A group of killer whales once thought to be genetic anomalies may in fact be a species all their own, according to a recent study in the journal Polar Biology.
The rarely-seen “type D” orcasâ€”which live in the Southern Oceanâ€”are one of four varieties of killer whale. Researchers recently sequenced type D’s genome using material collected from a museum skeleton from 1955.
Scientists first spotted type D killer whales in 1955, when a pod of them washed ashore on a New Zealand beach. The stranding stood out as unusual because of the whales’ strange appearance. While typical killer whalesâ€”types A, B, and Câ€”have streamlined bodies and large, white eye-patches, type D whales have tiny eye markings and large, bulbous heads.
According to Robert Pitman, a marine biologist at the U.S. National Marine Fisheries Service, and a co-author of the new study, for many years researchers thought the whales were the result of genetic mutations because there were no other known sightings.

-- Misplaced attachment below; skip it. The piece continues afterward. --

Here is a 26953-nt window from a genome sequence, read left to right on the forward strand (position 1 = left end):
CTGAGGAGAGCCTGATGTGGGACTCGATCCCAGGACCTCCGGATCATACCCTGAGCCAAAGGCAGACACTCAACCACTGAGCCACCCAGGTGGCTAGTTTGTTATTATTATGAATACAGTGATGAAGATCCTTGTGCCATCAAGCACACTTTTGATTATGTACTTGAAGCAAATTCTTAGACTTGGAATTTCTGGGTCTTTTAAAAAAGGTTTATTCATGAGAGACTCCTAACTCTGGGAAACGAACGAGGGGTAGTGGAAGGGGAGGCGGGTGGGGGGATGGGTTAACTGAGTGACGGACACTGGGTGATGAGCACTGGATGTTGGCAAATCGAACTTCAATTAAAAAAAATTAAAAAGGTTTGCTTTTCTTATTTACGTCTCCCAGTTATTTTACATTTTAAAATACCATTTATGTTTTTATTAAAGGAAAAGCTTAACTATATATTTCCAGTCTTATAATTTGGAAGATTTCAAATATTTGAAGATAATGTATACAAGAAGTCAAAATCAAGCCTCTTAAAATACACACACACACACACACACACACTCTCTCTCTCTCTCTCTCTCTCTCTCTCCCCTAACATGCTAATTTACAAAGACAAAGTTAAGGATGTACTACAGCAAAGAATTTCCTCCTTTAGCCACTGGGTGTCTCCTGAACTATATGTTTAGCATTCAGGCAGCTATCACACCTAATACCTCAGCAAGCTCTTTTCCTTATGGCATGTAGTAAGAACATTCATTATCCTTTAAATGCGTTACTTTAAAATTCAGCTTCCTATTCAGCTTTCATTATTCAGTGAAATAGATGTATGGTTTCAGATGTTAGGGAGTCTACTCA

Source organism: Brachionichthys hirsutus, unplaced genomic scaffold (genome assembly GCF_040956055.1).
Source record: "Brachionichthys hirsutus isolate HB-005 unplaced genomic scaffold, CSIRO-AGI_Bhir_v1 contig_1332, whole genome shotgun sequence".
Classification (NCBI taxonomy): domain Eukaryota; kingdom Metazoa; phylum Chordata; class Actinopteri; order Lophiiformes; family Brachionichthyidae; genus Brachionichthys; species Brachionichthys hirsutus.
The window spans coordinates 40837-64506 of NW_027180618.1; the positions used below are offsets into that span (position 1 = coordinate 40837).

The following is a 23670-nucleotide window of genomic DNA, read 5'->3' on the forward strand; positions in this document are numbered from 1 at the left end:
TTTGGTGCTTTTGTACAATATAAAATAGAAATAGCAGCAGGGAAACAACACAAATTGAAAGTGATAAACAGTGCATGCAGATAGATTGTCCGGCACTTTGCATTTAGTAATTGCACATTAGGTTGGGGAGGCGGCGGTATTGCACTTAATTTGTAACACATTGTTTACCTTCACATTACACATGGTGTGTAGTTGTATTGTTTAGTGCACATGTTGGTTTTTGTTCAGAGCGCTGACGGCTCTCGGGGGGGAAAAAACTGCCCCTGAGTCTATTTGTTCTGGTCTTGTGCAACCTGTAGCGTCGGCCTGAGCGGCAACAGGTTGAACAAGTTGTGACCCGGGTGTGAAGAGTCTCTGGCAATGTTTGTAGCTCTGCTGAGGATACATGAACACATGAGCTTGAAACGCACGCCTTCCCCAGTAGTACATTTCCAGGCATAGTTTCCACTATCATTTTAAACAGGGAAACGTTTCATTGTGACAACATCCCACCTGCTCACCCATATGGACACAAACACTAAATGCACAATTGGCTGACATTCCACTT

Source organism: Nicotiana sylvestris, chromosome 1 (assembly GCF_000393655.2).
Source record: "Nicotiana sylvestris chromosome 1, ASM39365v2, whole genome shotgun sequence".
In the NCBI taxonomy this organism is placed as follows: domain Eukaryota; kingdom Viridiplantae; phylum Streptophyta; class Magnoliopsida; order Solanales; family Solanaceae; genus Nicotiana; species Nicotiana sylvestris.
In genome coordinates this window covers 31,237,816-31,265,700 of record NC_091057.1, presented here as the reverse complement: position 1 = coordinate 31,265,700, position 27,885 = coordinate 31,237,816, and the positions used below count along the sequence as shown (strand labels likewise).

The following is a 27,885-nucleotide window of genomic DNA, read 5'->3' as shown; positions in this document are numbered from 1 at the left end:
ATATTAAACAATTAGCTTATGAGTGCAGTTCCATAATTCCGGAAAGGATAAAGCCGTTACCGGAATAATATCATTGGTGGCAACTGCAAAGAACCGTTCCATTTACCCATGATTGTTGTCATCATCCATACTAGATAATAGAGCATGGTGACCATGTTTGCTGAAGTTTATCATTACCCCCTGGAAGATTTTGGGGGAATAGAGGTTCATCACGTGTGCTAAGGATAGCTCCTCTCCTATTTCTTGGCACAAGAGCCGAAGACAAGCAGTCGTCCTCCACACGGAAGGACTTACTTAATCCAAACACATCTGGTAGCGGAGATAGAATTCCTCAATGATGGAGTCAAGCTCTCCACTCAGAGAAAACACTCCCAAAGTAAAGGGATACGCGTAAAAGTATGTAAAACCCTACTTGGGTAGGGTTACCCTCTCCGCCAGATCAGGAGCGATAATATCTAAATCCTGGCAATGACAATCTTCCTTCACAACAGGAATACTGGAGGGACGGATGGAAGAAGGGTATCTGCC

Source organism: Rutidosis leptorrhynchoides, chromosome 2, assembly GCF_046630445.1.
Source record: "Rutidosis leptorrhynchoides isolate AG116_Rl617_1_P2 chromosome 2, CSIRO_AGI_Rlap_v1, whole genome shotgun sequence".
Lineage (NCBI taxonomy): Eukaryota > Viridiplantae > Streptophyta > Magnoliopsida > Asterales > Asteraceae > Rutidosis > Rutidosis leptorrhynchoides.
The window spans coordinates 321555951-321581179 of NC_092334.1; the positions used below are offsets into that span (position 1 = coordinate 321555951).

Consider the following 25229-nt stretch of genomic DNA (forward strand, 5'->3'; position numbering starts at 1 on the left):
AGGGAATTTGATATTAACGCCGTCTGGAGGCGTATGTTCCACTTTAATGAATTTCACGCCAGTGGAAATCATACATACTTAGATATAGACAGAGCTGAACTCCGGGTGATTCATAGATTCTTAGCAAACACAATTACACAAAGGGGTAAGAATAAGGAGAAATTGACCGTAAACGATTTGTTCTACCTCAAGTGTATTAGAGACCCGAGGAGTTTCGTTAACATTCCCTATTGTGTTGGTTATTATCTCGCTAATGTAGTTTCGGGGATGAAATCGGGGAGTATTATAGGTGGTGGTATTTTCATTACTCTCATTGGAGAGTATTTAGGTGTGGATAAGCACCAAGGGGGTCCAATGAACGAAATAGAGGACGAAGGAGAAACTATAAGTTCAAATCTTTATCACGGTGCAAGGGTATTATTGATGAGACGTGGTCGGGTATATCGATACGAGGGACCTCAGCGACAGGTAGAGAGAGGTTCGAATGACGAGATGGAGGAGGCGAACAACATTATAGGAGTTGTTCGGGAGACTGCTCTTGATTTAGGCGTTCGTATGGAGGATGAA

But some 50 years after the New Zealand stranding, a group of researchers, including Pitman, took a closer look at the documentation of the event. They unearthed other accounts of the weird whales, and found that the New Zealand pod was not the only sighting in history.
“We started seeing photos of this type of animal from various places, all around the Antarctic waters,” Pitman said. “The weather is bad down there all the time,” he said. “That’s why the whale escaped notice from scientists for so many years.”